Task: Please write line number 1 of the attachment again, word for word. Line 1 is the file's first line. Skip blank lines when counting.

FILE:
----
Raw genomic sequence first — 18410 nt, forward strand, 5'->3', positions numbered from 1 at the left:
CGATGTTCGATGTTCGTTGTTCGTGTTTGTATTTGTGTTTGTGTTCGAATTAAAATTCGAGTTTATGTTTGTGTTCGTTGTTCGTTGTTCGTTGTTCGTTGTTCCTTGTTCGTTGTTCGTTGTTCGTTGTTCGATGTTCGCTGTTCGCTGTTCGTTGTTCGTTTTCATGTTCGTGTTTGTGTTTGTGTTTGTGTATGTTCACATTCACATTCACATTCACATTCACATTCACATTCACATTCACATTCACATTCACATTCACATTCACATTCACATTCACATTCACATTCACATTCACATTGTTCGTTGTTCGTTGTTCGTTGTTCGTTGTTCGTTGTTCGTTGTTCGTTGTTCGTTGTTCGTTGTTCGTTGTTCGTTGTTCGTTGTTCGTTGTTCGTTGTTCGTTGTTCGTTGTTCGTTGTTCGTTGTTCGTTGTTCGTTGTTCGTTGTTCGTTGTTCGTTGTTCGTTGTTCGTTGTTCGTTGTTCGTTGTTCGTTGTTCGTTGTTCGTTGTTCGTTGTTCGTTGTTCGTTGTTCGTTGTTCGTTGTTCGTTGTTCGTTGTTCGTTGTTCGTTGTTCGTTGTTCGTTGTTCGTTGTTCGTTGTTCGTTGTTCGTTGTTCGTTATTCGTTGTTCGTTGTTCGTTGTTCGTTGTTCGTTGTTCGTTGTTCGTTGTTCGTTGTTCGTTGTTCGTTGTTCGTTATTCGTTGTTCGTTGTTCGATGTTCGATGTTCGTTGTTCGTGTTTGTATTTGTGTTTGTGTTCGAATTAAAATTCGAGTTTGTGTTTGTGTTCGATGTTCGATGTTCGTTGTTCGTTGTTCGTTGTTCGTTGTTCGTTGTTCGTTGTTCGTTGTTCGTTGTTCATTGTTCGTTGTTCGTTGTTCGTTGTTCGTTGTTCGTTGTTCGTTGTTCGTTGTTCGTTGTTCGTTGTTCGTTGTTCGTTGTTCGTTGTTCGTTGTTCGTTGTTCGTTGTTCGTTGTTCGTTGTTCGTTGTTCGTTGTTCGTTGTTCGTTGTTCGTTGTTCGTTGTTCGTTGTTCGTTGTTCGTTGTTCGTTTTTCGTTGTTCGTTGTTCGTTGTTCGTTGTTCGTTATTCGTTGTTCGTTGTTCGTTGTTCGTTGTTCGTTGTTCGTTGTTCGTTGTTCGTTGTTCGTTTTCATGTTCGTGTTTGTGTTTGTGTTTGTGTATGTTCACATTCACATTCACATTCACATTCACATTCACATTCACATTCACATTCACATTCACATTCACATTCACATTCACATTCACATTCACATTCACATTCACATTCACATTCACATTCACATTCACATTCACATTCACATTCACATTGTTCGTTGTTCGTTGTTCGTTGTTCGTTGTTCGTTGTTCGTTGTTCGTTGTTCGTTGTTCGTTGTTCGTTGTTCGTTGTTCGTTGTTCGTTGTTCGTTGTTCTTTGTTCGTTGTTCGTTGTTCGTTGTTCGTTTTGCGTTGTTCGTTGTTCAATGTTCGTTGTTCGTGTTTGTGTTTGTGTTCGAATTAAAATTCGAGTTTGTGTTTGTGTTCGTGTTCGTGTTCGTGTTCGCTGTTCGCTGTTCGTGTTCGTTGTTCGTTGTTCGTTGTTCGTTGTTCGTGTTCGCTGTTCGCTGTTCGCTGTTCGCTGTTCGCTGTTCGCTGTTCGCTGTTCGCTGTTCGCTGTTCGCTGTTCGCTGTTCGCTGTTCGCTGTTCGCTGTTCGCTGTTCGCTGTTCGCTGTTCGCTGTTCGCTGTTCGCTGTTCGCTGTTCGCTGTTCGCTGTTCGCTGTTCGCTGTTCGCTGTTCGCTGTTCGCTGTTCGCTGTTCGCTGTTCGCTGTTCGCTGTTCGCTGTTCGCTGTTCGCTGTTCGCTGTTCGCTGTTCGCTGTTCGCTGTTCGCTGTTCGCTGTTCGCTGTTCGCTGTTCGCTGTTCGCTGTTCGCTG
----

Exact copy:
Raw genomic sequence first — 18410 nt, forward strand, 5'->3', positions numbered from 1 at the left: